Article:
Those of us who, following the projections contained in the celebrated White Paper Scotland's Future, were not already convinced of the SNP's collective inability to count, should have been convinced by the First Minister's contention that losing her overall majority at Holyrood could be described as winning convincingly.
True, the SNP got more votes than anyone else, but that still left the anti-SNP majority very little changed from the Referendum almost two years ago. It would be nice to think that in the not too far distant future the nationalists' claim to a monopoly of Scottishness would be seen for the nonsense it is and attention could instead be returned to the delivery of public services. Health, education and law & order cannot indefinitely play second fiddle to the demand for constitutional change.
Meanwhile we can all turn our attention to the EU Referendum next month, where we are told by the SNP that it will be an outrage if Scotland is taken out of the EU against its will.
Let us leave aside for the moment the uncomfortable fact that Scotland as such is not a member of the EU, the UK is, and that if Scotland had voted to leave the UK it would therefore have been voting to leave the EU even more briskly.
What is interesting, given the tied opinion polls, is the prospect that a Scottish Remain vote might very well end up obliging the rest of the UK to remain in The EU against its will. Will this also be an outrage? I await enlightenment from the First Minister but I'm not holding my breath.
Although only a few months ago David Cameron told us we could prosper outside the EU and he would himself lead the Leave campaign if he failed to get reforms, we are now presented with the unedifying daily spectacle of (mostly foreign) experts and bigwigs lined up in an orchestrated fashion by the government to prophesy everything up to and including the Third World War if we are foolish enough to think of leaving the EU.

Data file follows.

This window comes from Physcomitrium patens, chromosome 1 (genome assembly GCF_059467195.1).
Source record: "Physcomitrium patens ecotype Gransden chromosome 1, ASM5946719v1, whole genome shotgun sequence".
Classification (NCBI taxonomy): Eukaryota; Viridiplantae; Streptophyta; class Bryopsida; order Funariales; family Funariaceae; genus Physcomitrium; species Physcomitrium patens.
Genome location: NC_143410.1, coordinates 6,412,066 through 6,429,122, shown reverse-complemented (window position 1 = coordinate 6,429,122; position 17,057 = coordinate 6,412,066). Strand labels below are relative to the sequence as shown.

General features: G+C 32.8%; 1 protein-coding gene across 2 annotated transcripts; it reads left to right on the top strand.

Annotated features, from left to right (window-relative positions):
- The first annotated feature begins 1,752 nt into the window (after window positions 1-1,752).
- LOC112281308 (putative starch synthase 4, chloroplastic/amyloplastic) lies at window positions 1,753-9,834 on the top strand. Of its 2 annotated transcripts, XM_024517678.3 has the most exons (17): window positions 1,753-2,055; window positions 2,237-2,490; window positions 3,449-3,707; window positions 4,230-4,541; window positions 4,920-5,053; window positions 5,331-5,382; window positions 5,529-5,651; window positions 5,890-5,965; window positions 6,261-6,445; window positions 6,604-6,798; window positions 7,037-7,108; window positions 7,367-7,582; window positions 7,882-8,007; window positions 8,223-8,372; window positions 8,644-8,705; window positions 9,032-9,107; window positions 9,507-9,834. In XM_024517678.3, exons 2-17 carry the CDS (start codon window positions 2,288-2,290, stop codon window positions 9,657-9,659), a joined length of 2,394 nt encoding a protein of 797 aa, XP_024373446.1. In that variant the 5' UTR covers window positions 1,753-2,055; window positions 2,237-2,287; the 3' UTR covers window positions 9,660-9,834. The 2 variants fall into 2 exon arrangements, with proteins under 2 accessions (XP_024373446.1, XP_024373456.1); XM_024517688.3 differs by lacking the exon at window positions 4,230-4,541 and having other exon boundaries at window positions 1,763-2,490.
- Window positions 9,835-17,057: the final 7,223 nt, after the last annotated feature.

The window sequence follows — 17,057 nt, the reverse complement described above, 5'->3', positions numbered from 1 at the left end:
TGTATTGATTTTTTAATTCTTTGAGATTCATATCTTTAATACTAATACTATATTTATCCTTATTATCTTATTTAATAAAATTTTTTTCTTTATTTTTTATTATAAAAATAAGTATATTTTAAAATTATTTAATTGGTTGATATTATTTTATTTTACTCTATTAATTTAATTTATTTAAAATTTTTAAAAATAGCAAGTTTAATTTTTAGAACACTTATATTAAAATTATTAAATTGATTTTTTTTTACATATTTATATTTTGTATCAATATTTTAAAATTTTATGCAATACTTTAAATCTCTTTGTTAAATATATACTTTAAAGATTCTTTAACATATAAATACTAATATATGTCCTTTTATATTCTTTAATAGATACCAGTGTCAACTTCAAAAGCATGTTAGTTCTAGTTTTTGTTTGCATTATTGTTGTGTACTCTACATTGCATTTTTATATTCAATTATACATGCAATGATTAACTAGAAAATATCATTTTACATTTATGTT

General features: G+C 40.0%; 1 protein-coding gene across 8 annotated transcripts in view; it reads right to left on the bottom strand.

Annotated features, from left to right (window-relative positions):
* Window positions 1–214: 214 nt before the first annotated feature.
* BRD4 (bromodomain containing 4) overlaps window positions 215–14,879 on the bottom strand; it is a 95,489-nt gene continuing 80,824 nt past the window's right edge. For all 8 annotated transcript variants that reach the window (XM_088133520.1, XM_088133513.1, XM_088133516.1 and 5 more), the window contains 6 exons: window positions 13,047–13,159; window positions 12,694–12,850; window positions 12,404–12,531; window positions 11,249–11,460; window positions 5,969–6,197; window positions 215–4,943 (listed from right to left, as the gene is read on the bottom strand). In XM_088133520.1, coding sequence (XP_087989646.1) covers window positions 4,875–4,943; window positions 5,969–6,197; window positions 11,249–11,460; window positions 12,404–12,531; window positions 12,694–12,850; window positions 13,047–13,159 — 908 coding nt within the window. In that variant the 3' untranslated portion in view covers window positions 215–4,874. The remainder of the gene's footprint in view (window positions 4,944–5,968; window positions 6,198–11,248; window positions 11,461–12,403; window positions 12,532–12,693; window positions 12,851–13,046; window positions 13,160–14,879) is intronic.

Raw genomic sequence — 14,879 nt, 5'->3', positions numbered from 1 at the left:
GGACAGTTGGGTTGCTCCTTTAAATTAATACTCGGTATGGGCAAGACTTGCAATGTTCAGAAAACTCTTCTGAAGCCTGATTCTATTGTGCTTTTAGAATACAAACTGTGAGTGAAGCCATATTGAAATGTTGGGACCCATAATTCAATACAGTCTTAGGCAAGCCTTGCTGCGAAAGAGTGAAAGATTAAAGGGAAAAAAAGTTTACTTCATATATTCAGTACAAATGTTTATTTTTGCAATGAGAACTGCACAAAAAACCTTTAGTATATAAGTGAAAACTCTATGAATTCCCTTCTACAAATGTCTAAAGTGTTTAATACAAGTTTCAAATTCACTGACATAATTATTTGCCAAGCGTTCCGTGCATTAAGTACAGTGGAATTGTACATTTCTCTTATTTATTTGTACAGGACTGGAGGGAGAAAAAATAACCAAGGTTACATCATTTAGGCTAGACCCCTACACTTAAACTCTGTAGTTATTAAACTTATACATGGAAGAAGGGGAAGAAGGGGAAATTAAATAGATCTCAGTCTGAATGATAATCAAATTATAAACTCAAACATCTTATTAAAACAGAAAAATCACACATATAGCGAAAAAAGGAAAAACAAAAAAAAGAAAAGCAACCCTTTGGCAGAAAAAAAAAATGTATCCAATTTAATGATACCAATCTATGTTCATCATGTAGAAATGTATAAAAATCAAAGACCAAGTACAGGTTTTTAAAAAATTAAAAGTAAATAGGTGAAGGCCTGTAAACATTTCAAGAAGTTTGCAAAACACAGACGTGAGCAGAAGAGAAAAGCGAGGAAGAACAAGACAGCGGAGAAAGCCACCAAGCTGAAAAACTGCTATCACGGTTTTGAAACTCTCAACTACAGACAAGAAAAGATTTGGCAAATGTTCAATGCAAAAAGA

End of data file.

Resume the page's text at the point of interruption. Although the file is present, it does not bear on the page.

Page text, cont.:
For some reason they have not yet got round to the plagues of frogs and locusts, but I expect they will if the poll numbers remain stubborn.
None of these foreign experts appear to appreciate the perverseness of the British character, which tends to make us more likely to do something, not less, when lots of people with a vested interest are all telling us not to do it.
For my part the key issue is the crippling burden of supporting the ill-starred Eurozone, of which the UK is fortunately not a member.
The Eurozone countries have an in-built majority in the EU and can out-vote the UK permanently, especially since Cameron's renegotiations gave up our right to veto Eurozone measures that are not in the UK's interest.
Already during the Greek crisis last year we have seen the Eurozone vote to use EU funds when non-Eurozone EU-members such as the UK were not even present at the table. In other words they voted for us to share a payment without bothering to consult us. Although a fudge was found to get round this when their abuse of power was exposed, it seems very likely to be a taste of things to come if we vote to remain.
No-one should be under any illusion that a vote to remain is a vote for the status quo. The status quo in the EU is not sustainable as the recurrent national insolvencies show. Despite the lack of a democratic mandate, the EU elite have no option but to pursue further integration, including political integration, for the Eurozone.
Woe betide those EU members who do not see this integration as being in their best interests.